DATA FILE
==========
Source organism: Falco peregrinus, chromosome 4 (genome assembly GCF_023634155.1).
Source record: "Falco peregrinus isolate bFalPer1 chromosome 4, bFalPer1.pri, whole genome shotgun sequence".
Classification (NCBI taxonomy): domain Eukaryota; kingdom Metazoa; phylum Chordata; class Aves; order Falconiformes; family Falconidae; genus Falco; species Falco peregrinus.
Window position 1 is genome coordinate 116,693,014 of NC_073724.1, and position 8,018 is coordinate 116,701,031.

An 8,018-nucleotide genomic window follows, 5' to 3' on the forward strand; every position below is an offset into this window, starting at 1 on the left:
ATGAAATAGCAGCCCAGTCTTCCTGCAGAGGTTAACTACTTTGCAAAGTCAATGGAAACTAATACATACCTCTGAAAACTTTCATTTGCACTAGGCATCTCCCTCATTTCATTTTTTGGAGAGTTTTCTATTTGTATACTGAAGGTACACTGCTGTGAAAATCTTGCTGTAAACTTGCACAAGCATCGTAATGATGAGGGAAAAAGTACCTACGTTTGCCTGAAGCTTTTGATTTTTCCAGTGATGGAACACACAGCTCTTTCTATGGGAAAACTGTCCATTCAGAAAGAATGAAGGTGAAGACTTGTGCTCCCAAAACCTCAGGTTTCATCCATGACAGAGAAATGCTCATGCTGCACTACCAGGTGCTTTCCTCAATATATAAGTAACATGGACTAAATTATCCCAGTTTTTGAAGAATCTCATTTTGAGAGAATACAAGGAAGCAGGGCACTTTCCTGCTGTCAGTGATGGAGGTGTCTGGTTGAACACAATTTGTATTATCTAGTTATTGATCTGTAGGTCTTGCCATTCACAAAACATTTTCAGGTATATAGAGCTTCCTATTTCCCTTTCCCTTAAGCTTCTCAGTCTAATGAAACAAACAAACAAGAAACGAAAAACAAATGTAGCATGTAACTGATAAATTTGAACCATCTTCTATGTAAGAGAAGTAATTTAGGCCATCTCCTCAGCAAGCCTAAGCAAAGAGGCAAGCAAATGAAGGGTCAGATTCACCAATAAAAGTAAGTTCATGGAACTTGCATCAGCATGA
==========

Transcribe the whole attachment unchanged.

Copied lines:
Source organism: Falco peregrinus, chromosome 4 (genome assembly GCF_023634155.1).
Source record: "Falco peregrinus isolate bFalPer1 chromosome 4, bFalPer1.pri, whole genome shotgun sequence".
Classification (NCBI taxonomy): domain Eukaryota; kingdom Metazoa; phylum Chordata; class Aves; order Falconiformes; family Falconidae; genus Falco; species Falco peregrinus.
Window position 1 is genome coordinate 116,693,014 of NC_073724.1, and position 8,018 is coordinate 116,701,031.

An 8,018-nucleotide genomic window follows, 5' to 3' on the forward strand; every position below is an offset into this window, starting at 1 on the left:
ATGAAATAGCAGCCCAGTCTTCCTGCAGAGGTTAACTACTTTGCAAAGTCAATGGAAACTAATACATACCTCTGAAAACTTTCATTTGCACTAGGCATCTCCCTCATTTCATTTTTTGGAGAGTTTTCTATTTGTATACTGAAGGTACACTGCTGTGAAAATCTTGCTGTAAACTTGCACAAGCATCGTAATGATGAGGGAAAAAGTACCTACGTTTGCCTGAAGCTTTTGATTTTTCCAGTGATGGAACACACAGCTCTTTCTATGGGAAAACTGTCCATTCAGAAAGAATGAAGGTGAAGACTTGTGCTCCCAAAACCTCAGGTTTCATCCATGACAGAGAAATGCTCATGCTGCACTACCAGGTGCTTTCCTCAATATATAAGTAACATGGACTAAATTATCCCAGTTTTTGAAGAATCTCATTTTGAGAGAATACAAGGAAGCAGGGCACTTTCCTGCTGTCAGTGATGGAGGTGTCTGGTTGAACACAATTTGTATTATCTAGTTATTGATCTGTAGGTCTTGCCATTCACAAAACATTTTCAGGTATATAGAGCTTCCTATTTCCCTTTCCCTTAAGCTTCTCAGTCTAATGAAACAAACAAACAAGAAACGAAAAACAAATGTAGCATGTAACTGATAAATTTGAACCATCTTCTATGTAAGAGAAGTAATTTAGGCCATCTCCTCAGCAAGCCTAAGCAAAGAGGCAAGCAAATGAAGGGTCAGATTCACCAATAAAAGTAAGTTCATGGAACTTGCATCAGCATGA